Artemis Logo with image of the moon behind and mars behind that

Humanity's Next Giant Leap: Inside the NASA Artemis Program's Quest to Establish Sustainable Lunar Exploration

The universe is a vast and enigmatic expanse that has captivated humans for millennia. From ancient civilisations mapping the stars to modern-day astronauts exploring the cosmos, the quest for knowledge and understanding has driven us to ever-greater heights. The Artemis program is NASA's next big step in exploring deep space and establishing a sustained presence on the moon. With the Artemis program, we are poised to embark on a new era of space exploration that will take us further than we've ever gone before.

Artemis is more than just a mission or a program; it's a vision for the future of humanity. It's an ambitious plan to establish a sustainable, long-term presence on the Moon, using innovative technologies, unprecedented international partnerships, and ground-breaking scientific discoveries to push the boundaries of what's possible. By doing so, we will not only fulfill our innate curiosity about the cosmos but also lay the foundation for a new age of space exploration that will shape the destiny of our species.

The Artemis program builds on the legacy of the Apollo missions, which marked the first time humans set foot on another celestial body. However, Artemis is not simply a repeat of the past; it's a bold new step forward that will enable us to accomplish more than we ever could have imagined back in the 1960s. Artemis will use cutting-edge technologies like the Space Launch System (SLS) rocket and the Orion spacecraft, as well as new innovations in robotics, artificial intelligence, and life support systems, to create a permanent base on the Moon that will serve as a gateway to the stars.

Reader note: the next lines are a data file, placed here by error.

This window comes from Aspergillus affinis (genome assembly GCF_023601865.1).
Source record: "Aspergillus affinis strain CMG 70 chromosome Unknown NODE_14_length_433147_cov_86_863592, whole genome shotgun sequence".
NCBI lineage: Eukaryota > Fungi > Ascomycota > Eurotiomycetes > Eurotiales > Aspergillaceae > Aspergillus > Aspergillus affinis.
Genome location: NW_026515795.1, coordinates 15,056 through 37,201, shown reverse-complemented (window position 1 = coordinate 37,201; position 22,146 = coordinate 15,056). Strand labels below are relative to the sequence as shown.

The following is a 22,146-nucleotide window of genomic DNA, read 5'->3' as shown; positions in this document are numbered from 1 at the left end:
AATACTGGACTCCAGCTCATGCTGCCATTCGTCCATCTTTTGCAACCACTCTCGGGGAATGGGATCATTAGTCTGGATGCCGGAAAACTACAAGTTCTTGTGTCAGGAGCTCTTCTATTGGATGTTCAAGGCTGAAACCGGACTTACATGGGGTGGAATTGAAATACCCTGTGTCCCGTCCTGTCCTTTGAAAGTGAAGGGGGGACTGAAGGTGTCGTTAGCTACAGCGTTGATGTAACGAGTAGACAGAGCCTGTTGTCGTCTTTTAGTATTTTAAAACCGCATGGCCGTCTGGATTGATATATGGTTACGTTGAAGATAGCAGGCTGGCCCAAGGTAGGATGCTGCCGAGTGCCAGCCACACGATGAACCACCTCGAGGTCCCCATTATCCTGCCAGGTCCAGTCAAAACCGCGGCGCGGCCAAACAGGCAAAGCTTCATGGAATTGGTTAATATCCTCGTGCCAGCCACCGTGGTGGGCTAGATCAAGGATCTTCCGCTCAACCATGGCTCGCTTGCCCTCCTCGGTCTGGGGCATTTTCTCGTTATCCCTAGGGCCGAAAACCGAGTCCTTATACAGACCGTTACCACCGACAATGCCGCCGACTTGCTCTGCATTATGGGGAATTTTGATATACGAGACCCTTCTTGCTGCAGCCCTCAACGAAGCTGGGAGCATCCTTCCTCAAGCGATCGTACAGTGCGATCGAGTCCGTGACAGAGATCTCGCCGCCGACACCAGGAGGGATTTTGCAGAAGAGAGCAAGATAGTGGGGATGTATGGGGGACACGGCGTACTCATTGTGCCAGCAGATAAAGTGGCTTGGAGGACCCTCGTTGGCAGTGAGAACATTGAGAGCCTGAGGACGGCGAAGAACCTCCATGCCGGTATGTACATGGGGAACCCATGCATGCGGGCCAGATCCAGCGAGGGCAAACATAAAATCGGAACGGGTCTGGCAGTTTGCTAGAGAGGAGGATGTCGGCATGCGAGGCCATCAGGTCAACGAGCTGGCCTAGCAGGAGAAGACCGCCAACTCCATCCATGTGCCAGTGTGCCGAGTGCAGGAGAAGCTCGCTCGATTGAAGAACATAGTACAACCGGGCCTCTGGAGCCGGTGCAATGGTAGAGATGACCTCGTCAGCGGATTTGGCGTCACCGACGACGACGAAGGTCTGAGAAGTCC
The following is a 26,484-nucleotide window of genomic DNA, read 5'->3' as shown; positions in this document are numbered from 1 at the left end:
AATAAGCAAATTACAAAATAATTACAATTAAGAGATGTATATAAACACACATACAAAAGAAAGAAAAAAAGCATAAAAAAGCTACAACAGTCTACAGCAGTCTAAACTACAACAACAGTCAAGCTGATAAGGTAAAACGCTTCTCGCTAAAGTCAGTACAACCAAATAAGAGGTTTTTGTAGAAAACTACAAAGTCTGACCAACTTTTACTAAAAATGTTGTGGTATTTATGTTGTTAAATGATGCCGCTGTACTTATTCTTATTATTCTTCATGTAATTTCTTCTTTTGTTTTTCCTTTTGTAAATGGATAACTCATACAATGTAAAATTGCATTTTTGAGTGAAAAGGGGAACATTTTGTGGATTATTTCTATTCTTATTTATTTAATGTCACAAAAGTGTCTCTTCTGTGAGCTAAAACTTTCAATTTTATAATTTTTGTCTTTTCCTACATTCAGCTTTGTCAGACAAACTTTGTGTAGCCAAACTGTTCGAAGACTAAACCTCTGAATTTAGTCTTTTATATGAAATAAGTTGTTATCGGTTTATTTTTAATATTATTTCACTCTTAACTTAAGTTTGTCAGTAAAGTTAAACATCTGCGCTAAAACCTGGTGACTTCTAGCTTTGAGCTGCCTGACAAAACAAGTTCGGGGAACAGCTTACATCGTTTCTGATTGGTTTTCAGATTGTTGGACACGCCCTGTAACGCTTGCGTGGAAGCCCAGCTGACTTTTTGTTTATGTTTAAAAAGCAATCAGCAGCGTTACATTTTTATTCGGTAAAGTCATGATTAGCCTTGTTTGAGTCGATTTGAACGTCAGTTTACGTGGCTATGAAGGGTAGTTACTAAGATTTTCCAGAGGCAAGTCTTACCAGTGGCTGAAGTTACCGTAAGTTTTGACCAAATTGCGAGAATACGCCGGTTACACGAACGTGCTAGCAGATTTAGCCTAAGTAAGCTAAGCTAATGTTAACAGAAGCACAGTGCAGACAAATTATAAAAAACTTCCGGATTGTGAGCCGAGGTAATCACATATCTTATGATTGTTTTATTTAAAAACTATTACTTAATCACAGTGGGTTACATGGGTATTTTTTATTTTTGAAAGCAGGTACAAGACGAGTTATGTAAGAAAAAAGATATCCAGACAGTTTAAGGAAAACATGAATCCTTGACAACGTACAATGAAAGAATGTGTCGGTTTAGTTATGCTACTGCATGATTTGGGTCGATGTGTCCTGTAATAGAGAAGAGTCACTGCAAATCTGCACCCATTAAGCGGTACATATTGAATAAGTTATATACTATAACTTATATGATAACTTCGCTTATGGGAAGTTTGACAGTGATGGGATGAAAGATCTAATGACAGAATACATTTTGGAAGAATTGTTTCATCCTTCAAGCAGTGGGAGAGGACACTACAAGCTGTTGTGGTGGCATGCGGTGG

NASA Artemis Program - "We Are Going"

Artemis is about more than just science and exploration. It's also about inspiration and discovery. By pushing the limits of human achievement, we inspire future generations to dream big and pursue their passions. By exploring the unknown, we unlock new scientific discoveries that can transform our understanding of the universe and improve life on Earth. And by working together across nations and cultures, we foster understanding, collaboration, and peace.

The Artemis program is a testament to what humans can accomplish when we work together towards a common goal. It represents the best of our scientific, technological, and human potential, and it offers a vision of a brighter future for all of us. So join us on this incredible journey, as we embark on the next great adventure in human history - the Artemis program.


The Artemis program has two primary goals:

  1. To return humans to the Moon by 2025: The Artemis program aims to land the first woman and first person of colour on the lunar surface by 2025. This will be the first time humans have set foot on the Moon since the last Apollo mission in 1972. To achieve this goal, NASA is developing new technologies and capabilities that will enable sustained human presence on the Moon. The Artemis program has a phased approach, with at least eight missions planned over the coming decade.

  2. To establish a sustainable presence on the Moon: The Artemis program aims to establish a sustainable human presence on the Moon by the end of the decade. This will involve building a lunar gateway, a space station that will orbit the Moon and serve as a staging point for lunar landings and other missions. The lunar gateway will also serve as a platform for scientific research, allowing astronauts to conduct experiments in a microgravity environment and study the Moon's geology and environment. NASA also plans to use resources on the Moon, such as water ice, to support human exploration and sustain life on the lunar surface.  

Artist Impression of Moon Base Concept

Moon Base Concept
Image Credit: ESA - P.Carril

The objectives of the Artemis program are: